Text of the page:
Yesterday was “family and friends” night at the Rochester International Jazz Fest for me and mine.Â Perhaps I should call it “civilians” night.Â In addition to the diversity of the acts, the diversity and compatibility of access is one of the great aspects about this jazz fest.Â I am coming toÂ fully appreciateÂ the way the “Four Series” theory is coming into practice.Â It is obvious that the organizers of this event have put great thought and planningÂ into the nuances of how different kinds of people will access and experience the multiple entertainment streams.Â Nugent and Iacona are both jazz musicians, and their ability to coordinate this quartet are readily evident after just two days.
What the hell did he just say?
Let me use my experience on Day Two to illustrate what I mean.Â Here is an opportunity for the organizers to get a lot more information from me about myÂ Jazz Fest experience than they will get on the surveys that we are repeatedly asked to fill out on the street.Â I will pay some attention to whereÂ and on what I spent money , who I saw, and with whomÂ I interacted in terms of their festival attendance pattern.
My wife and I live in the Upper Monroe neighborhood here in Rochester, NY.Â We are both schoolteachers with no kids.Â We have attended all six of the festivals, and I am on my fourth Club Pass.Â She does not get theÂ Pass because sheÂ usually comes out to one or two of the Club Pass venues during the week and sees the free shows on the weekends.Â My dad, who lives in Northern Pennsylvania, usually comes up to see one of the Eastman shows because the event falls conveniently near Father’s Day and I am a good son.Â Last year we saw Woody Allen together, and this year I got him tickets toÂ see Jerry Lee Lewis.
So last night, my dad arrived from PA and we headed over to Jazz Street.Â We met Ken and his family, had a few beers and watched Scott Goudie.Â Greg, one of my jazz blogging/Club Pass buds who I met two years ago because of this jazz festival and the online world, came along and stopped to do some coordination with us.Â Greg headed over to see the early Zanussi 5 set, Ken went to catch the end of Stephane Wrembel in the Tent as his family headed home, and we had a sandwich and salad on the sidewalk at Java’s.Â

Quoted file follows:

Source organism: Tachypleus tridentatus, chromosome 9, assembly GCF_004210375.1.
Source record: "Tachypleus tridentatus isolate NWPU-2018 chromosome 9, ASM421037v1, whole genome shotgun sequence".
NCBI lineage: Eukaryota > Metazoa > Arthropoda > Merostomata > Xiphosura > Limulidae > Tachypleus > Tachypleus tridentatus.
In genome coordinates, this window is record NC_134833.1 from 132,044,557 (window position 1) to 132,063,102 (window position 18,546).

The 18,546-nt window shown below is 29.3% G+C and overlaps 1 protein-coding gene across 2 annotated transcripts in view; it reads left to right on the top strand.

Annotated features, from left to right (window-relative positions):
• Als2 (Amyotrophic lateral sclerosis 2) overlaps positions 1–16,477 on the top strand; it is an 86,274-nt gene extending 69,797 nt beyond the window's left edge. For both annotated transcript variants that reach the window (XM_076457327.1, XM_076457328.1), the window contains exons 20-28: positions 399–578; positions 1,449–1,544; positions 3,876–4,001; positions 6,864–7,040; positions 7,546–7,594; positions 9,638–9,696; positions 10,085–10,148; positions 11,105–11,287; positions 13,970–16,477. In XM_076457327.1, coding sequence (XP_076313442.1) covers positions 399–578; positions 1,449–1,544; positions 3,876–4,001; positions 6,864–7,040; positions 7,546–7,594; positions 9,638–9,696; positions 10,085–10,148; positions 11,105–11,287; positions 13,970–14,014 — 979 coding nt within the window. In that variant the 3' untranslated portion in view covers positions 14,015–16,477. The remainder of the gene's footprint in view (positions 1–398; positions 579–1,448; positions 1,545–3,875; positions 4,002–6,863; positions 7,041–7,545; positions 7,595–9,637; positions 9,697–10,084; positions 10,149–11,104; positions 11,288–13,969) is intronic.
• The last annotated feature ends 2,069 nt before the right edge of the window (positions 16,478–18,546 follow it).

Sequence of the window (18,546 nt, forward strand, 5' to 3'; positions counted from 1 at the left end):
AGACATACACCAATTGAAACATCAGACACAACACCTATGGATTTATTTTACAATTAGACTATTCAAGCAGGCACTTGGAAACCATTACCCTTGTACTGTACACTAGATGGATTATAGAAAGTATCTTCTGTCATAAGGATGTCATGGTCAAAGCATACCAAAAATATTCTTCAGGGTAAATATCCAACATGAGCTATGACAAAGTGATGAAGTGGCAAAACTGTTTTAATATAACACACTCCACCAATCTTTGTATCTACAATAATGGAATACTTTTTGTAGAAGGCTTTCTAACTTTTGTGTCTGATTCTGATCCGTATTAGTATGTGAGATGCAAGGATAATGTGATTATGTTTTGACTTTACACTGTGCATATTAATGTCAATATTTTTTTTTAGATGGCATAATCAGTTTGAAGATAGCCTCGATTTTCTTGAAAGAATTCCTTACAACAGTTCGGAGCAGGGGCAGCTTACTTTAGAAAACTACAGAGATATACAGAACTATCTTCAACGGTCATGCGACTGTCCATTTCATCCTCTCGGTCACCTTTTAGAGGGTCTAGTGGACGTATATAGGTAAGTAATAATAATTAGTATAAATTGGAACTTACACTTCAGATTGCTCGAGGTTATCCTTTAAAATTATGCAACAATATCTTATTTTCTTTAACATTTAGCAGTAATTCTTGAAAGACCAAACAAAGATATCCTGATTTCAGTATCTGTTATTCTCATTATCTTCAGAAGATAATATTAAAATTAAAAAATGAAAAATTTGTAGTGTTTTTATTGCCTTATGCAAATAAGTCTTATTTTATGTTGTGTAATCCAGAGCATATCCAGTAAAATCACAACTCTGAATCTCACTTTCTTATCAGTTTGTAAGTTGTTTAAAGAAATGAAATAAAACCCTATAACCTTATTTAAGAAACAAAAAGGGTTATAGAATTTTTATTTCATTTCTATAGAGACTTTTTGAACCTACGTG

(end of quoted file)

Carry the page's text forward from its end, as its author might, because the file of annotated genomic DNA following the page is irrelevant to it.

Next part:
As the Shuffle Demons arrived and were setting up, Ken and Jane, a friend and first year Club Passer (We’ve hooked her!), came along after the Wrembel set was over.Â My dad headed for the Eastman show, and Jane, Ken, my wife and I headed to see the end of the Mambo Kings on the Chestnut Street stage.Â We had a few beers, jostled with the crowd, and watched the gathering of theÂ Los Lonely Boys fans swell beyond the limits of East Avenue.Â We ran into a variety of people we knew.Â My wife went to meet her sister who was coming down to see Los Lonely Boys, while Ken, Jane, and I headed over to see the second Zanussi 5 set.Â After Zanussi, we caught up with my dad, who was watching the end of the Shuffle Demons after leaving the Eastman Theatre, and my wife and her sister coming from Los Lonely Boys (the jazz festival and our ability to coordinate experiences is enhanced greatly by cellular phones).Â We all headed for State Street to see Bob Sneider and his Jam Session.Â There we met Greg again to record our nightly podcast wrap up.
So why do you or I care?Â Well, I guess I want to illustrate how the organizers have slowly and carefully developed this event by being excellent facilitators of the experience.Â By juxtaposing diverse acts, good location, and access opportunities, the festival has successfully created an experience that appeals to a wide variety of Rochesterians and is now becoming a destination for an increasing number of visitors.
I also love the fact that as one travels around the festival, it is impossible to miss Nuget and Iacona in the thick of things.Â Both are highly visible as they hand out Club Passes, talk to fans, deal with unhappy attendees, and sit in at State Street after hours.
And in addition to appreciating the organizational and improvisationalÂ mastery of the festival as a whole, I heard some great music.Â
Scott Goudie, a Canadian blues guitarist, played a great set at the Jazz Street Stage.Â He grabbed my attention with a rousing rendition of Robert Johnson’s Dust My Broom followed by Preachin’ Blues.Â With tunes by Mose Allison and Tom Waits among others, I really enjoyed the hour.
The Mambo Kings and Los Lonely Boys drew a crowd that evoked memories of Mardi Gras.Â Both groups had people movin’ and groovin’ for several hours.Â
The real treat for me was Zanussi 5 at the Church.Â Three sax players, a bassist, and a drummer provided plenty of cowbell, and any other sound they wanted to make.Â Using quick solos and a variety of interesting sounds created through the collective effort of multiple instruments, these Norwegians gave me one more Nordic act upon which to lavish praise.Â These guys combineÂ traditionally crafted pieces with a penchant for going wild, usually in the same song.Â Their encore was one of the best I’ve seen at the festival, and communicated a wonderful sense of humor that is becoming a trademark of theÂ festival’s Viking set.
So looking ahead to Day Three, I plan on branching out and seeing some of the acts that are off the beaten path.Â I think I’ll hit the Smugtown Stompers and the Dave Glasser Quartet before heading to the East End.Â Among the contenders for my attention will be Sakia Laroo, Lalo, Revision, Lotte Anker, and Mr. Something Something.Â As usual, I will miss something good, but it can’t be helped.
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